Marianne is pregnant, and single – she won’t tell anyone who the father is. At one point, she tells someone that she was impregnated by the ghost of the wind of Jesus or something weird like that and I have no idea what they were going for with that. It seemed meant to add a mystical element, but such an element had no business in a straightforward show like this. An old man in town, Mr. Perry (Karl Johnson), has offered to marry Marianne and raise the baby, which seems like a nice offer but he’s super ancient and Marianne is like nah thanks. Unfortunately, her father has no patience for her idealistic decision-making, wanting to marry someone she actually loves and all. Elizabeth, in one of her unfiltered episodes, shares that Mr. Perry once assaulted her when she was young (he’s hella old so he was an older man even when she was young) and no one seems to care, which is the most realistic part of this show. I love that Elizabeth, in all her raw, crude honesty, is often the only voice of reason in the community.
Soon two men arrive to spend the night, a man presenting himself as a reverend but he is really a slimy Bible salesman (Finbar Lynch (I mean can we talk about that name? that’s the real name of the actor. Man alive)), and a former boxer named Joe Scott. Joe for my performance was played by the understudy Emmanuel Kojo, and I couldn’t have been more thrilled because Kojo is one of the West End names I actually remember from several past productions, so lucky me. The men join existing guests Mrs. Neilsen (Debbie Kurup), a hot widow who is sleeping with Nick and maybe loves him even though he’s old and wrinkly and mean; and the Burke family, an older married couple with a grown but developmentally disabled son, Elias (Jack Shalloo). The Burkes have an interesting but ultimately unfulfilled storyline about how the grown son may have killed a woman unintentionally, and how they may be fleeing from the authorities. It sounds a lot worse than it is. Not the crime, the crime is bad, but how this fit into the show. It was random and nuts but it kind of all worked, because we’re learning about all the sad stories of those involved.
And then we have the town doctor (Adam James) who should have remained a doctor instead of moonlighting as a narrator.
The first act is actually quite well done. The chosen Bob Dylan songs, although they don’t really inform the story or characters, seem at least a little bit relevant. And if not, at least the choices are mediocre and not aggressively bad. The twangy Dylan sound of the less famous songs worked with this setting. It helps that I didn’t know 90% of the songs, so for a while everything seemed suitable and interesting. The second act, however, falls apart. They perform songs back to back (to back, I think) apropos of nothing, and you can feel the thing falling off the rails and see that the songs are the desperate attempt to keep it moving. Then, the character of Joe Scott, a really interesting, well performed and mysteriously drawn character, is done a huge disservice by having to sing “Hurricane”. This is not a song that jives well with the small, rural action of the play, a huge contrast to the other songs used, so it is seriously shoehorned in to make it fit, and it was a bad idea. Like I said, Joe is a former boxer, which seemed acceptable in the first act, but having him sing “Hurricane” made me think, wait, did they make up his backstory in order to fit this song? It’s hard to believe otherwise when the writing reveals him to have committed a robbery and be on the run from authorities. This is where they really lost me. Forcing this song into the show and molding the story around it felt so amateur and for all the damage it does to the story, the payoff is exactly nil.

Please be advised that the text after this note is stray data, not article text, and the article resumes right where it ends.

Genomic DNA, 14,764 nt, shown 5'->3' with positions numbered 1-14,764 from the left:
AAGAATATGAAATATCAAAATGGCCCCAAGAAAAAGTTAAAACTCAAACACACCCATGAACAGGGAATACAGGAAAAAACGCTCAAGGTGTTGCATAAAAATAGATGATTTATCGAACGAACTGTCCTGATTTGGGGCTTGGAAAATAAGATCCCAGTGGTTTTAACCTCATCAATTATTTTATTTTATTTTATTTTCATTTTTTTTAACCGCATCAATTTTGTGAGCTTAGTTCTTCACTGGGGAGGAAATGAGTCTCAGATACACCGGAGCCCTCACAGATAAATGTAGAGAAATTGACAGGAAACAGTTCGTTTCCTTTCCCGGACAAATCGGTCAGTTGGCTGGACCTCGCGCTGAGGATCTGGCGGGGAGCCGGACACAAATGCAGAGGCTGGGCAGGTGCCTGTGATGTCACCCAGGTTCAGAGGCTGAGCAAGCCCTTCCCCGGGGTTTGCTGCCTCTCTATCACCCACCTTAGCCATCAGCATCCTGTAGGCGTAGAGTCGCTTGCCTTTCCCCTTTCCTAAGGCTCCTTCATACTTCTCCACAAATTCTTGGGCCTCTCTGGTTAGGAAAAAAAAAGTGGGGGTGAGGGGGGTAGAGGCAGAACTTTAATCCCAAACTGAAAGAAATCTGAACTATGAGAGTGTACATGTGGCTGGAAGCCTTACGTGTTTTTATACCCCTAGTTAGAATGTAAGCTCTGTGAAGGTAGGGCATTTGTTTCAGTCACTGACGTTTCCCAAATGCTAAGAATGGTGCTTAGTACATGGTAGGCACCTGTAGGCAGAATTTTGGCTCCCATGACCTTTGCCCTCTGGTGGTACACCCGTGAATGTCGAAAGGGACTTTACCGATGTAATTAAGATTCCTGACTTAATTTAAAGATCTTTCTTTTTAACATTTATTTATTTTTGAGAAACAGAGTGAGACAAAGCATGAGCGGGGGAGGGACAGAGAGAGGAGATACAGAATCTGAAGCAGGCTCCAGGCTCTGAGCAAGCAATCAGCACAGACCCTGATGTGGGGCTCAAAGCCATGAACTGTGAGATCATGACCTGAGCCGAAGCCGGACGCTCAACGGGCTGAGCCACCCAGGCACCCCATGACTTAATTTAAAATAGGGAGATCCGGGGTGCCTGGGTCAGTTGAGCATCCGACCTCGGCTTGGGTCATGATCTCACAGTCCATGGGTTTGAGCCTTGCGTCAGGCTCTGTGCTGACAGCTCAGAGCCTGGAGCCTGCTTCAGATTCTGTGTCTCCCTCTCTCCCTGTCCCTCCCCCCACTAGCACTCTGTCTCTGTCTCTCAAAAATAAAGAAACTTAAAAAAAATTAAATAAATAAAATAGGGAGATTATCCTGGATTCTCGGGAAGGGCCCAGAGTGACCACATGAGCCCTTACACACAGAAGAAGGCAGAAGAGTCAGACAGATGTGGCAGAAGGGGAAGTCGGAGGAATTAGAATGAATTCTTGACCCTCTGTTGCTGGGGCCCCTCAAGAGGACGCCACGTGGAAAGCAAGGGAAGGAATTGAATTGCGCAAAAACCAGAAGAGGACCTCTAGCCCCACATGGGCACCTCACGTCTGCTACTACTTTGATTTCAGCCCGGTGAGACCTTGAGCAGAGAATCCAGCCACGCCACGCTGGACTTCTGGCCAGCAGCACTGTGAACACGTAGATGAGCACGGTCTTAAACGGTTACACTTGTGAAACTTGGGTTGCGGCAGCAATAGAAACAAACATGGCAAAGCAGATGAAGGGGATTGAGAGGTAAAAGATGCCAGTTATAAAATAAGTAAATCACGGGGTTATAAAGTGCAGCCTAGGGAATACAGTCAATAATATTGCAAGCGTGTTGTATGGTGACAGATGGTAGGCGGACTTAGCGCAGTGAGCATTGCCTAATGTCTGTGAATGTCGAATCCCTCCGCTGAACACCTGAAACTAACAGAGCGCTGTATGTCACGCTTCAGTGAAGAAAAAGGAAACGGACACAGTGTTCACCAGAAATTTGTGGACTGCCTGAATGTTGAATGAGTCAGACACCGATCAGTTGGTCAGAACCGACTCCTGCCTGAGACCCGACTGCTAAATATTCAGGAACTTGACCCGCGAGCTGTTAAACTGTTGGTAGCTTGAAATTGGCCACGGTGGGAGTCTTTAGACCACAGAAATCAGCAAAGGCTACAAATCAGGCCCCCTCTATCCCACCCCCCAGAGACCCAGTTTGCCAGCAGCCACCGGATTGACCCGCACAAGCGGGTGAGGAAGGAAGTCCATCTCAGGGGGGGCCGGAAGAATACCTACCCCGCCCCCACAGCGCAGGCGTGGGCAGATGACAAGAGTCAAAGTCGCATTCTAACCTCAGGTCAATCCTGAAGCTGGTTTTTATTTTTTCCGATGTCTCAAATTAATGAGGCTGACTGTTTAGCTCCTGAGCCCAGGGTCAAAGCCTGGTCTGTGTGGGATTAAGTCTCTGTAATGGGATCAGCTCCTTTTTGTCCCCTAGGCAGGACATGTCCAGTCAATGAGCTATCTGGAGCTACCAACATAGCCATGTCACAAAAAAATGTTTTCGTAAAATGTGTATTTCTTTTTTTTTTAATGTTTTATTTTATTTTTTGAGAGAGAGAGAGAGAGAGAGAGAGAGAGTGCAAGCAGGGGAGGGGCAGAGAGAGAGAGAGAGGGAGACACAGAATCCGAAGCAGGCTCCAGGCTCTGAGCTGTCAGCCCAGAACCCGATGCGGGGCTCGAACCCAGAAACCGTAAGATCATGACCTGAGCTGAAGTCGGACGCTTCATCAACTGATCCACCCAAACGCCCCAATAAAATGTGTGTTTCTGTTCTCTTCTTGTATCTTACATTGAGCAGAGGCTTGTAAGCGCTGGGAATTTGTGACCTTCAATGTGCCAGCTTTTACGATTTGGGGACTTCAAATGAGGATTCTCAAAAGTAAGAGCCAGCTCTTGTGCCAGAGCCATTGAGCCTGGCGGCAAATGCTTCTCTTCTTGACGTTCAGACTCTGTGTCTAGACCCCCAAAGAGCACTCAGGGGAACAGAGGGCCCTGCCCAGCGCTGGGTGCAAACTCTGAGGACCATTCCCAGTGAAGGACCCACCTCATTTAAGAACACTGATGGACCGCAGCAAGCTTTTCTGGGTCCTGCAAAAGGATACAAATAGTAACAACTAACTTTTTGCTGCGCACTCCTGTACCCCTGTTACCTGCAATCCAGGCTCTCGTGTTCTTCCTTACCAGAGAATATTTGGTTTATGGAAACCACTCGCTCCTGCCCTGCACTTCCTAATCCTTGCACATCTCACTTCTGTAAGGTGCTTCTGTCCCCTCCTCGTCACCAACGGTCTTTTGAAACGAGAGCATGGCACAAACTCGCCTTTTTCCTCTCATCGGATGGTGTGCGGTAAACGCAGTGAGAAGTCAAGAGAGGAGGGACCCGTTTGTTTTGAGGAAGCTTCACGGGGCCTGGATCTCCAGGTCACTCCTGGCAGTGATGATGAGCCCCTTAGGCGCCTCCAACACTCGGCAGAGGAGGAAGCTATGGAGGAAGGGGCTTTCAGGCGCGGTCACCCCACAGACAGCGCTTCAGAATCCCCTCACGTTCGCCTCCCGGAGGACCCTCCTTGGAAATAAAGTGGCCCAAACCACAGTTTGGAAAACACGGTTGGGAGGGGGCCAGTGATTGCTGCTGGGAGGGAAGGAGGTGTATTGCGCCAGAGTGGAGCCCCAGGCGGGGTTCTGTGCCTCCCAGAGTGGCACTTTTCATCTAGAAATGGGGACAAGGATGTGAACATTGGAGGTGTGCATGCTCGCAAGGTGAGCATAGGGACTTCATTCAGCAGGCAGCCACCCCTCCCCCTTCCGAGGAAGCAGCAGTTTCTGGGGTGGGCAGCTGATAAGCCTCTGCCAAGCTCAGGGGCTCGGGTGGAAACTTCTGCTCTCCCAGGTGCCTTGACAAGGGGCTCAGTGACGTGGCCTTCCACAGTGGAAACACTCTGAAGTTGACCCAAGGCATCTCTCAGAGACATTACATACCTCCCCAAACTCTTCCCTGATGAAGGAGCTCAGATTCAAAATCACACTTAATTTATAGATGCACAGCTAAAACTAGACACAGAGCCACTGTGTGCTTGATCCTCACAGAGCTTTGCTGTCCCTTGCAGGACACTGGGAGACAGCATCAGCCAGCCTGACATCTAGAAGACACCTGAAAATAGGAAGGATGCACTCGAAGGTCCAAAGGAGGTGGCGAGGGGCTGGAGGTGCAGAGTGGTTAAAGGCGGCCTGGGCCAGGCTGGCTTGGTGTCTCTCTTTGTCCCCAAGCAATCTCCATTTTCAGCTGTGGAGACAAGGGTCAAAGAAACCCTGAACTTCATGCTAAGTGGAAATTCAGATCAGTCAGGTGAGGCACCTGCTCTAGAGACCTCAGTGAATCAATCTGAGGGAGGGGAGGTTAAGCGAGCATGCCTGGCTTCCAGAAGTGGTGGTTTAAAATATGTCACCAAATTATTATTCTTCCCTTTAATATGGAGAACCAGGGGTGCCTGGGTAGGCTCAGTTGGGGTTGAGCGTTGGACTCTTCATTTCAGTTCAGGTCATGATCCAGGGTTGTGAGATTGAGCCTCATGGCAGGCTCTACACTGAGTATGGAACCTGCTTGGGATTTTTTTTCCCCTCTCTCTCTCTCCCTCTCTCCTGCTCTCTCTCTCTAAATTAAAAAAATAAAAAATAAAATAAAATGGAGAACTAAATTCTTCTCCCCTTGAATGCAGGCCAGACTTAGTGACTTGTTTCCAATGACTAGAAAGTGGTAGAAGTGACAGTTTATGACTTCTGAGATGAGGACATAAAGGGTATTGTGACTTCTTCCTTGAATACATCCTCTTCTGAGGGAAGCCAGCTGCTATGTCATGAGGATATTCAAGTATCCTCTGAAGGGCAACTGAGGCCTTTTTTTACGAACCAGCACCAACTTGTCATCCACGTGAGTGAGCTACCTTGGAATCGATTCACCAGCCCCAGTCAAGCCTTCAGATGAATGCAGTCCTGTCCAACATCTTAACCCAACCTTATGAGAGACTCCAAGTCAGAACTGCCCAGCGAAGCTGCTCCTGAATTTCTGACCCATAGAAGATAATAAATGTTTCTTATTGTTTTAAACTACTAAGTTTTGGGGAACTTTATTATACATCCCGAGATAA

After that, the action seems to happen without compelling reason shoring it up. Truly dramatic things occur, and rarely do they feel earned or warranted. Marianne’s character is poorly drawn, for such a central character, and her decision to leave town without saying goodbye to her family feels unjustified. It’s hinted at (more than hinted at) that Nick might resort to a little murder-suicide and just, like, what? And don’t get me started on the ambiguity of what actually happens to Elias (who has the second best musical performance of the night, but it is very ill-suited to the story).